(Could there be a bilingual approach to government in the same way that Belgium does?) I see it impossible for the restriction on Spanish in the long run people would speak either French, Kreyol or a Spanish based creole
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  7. Koprulu Mustafa Pasha Sadrazam of the Roman Empire

    Oct 24, 2017
    France not demanding reparations from the loss of Haiti is a starter.
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  8. Soverihn Proud Tribalist

    Dec 9, 2012
    Cibao Wilayet, Caliphate of Quisqueya
    No, it was a miracle both periods lasted as long as they did.

    The first period from 1801-1809 was not under Haitian rule- it was under French Rule. Under the treaty of Basel in 1795 Spain ceded Spanish Santo Domingo. The French Republic at the time reorganized it into 2 overseas departments legally and administratively distinct from the colony of Saint Domingue. When Toussaint marched in later he maintained the divisions and courted the Spanish inhabitants (as they had given him and his family shelter earlier on and he did fight in the Spanish army), de facto giving autonomy if not independence in every way sans foreign policy as the constitution of 1801 stipulated.

    This didn't last because when the Le Cleric expedition came the French seized control of Santo Domingo pretty easily and even when expelled from newly independent Haiti they still kept control of the Eastern section until British/Spanish forces expelled them in 1808. French rule was bad and did the usual French Republican marauding (alongside later trying to reinforce slavery up to and including kidnapping children). The Haitians did invade multiple times, sacked a few cities (Moca, Cotui, etc) and depopulated the border areas in a scorched earth campaign. Not a good look for the much whiter and basically slave less north. Don't even think the Maroons liked it.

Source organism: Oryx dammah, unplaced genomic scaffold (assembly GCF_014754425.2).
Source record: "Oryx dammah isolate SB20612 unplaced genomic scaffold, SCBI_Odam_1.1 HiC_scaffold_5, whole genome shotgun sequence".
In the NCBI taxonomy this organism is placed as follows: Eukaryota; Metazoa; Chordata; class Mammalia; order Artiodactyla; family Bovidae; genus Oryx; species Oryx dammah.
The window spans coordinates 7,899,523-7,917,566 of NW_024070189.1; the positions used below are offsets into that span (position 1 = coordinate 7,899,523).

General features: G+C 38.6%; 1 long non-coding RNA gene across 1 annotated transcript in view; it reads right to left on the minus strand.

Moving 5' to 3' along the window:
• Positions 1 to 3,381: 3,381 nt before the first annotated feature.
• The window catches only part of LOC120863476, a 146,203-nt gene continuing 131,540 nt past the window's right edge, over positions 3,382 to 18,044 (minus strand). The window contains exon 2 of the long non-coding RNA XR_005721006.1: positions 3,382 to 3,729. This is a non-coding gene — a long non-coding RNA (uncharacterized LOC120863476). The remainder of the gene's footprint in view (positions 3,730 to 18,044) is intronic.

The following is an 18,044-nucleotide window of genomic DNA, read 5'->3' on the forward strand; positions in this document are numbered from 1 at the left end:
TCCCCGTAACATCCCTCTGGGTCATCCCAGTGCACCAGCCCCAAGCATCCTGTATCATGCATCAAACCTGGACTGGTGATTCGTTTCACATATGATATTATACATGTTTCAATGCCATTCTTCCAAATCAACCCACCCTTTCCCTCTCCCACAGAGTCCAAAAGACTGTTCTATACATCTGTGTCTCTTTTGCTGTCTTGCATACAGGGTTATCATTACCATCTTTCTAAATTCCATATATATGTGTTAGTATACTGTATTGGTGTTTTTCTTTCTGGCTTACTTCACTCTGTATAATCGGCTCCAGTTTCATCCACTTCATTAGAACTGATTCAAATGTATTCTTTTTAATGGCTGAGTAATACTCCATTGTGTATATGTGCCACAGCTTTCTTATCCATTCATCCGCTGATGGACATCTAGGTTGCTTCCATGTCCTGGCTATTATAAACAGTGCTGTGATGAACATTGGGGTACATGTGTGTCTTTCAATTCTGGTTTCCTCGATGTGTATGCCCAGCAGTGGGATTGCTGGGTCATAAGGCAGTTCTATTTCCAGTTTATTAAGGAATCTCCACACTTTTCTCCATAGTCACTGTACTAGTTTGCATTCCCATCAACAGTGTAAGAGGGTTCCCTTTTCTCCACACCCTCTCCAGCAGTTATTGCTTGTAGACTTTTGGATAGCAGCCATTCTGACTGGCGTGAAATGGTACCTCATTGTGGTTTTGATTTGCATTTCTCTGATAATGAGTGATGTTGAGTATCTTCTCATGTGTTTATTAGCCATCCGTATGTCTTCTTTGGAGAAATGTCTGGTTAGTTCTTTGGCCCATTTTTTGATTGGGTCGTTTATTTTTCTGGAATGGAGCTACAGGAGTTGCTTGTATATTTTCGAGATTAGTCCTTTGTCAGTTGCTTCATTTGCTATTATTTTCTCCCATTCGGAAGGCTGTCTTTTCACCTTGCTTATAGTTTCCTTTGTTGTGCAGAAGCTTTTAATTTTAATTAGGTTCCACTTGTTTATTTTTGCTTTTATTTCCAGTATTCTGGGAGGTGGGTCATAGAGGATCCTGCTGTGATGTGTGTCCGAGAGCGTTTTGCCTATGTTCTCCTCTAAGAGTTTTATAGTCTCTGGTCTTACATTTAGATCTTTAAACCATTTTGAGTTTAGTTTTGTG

In any case the point is, the first unification was a drastically unpopular and unstable French one.

    The Second One from 1822-44 was built atop an unstable foundation that was doomed to implode sooner rather than later, and where circles in Santo Domingo were already talking about fighting the Haitian government as early as 1833. That we know of, could be earlier. Roughly about 1/3 of the population, mostly the few remaining slaves numbering about ~15% of the population supported siding with Haiti in 1821, and mostly clustered along the border (the other third wanted independence or union with Gran Colombia) On the Haitian side earlier as Boyer's coalition turned against him arguably as early as 1825, feeling him caving to the French was utter cowardness and the indemnity unsustainable and unjust.

    Boyer's coalition as it was included balancing the bloated army from the former kingdom of Haiti (who wanted land and serfs) alongside the yeoman farmers of the south. Neither of them liked his attempt to enforce rural working codes that amounted to serfdom, and the Dominicans were especially loath to fall into that (ironically with the burden falling to former slaves in a colony that barely had any plantation agriculture). It was a compromise that pleased no one, and got worse as Haiti's economic condition worsened as the years went by and custom receipts weren't enough.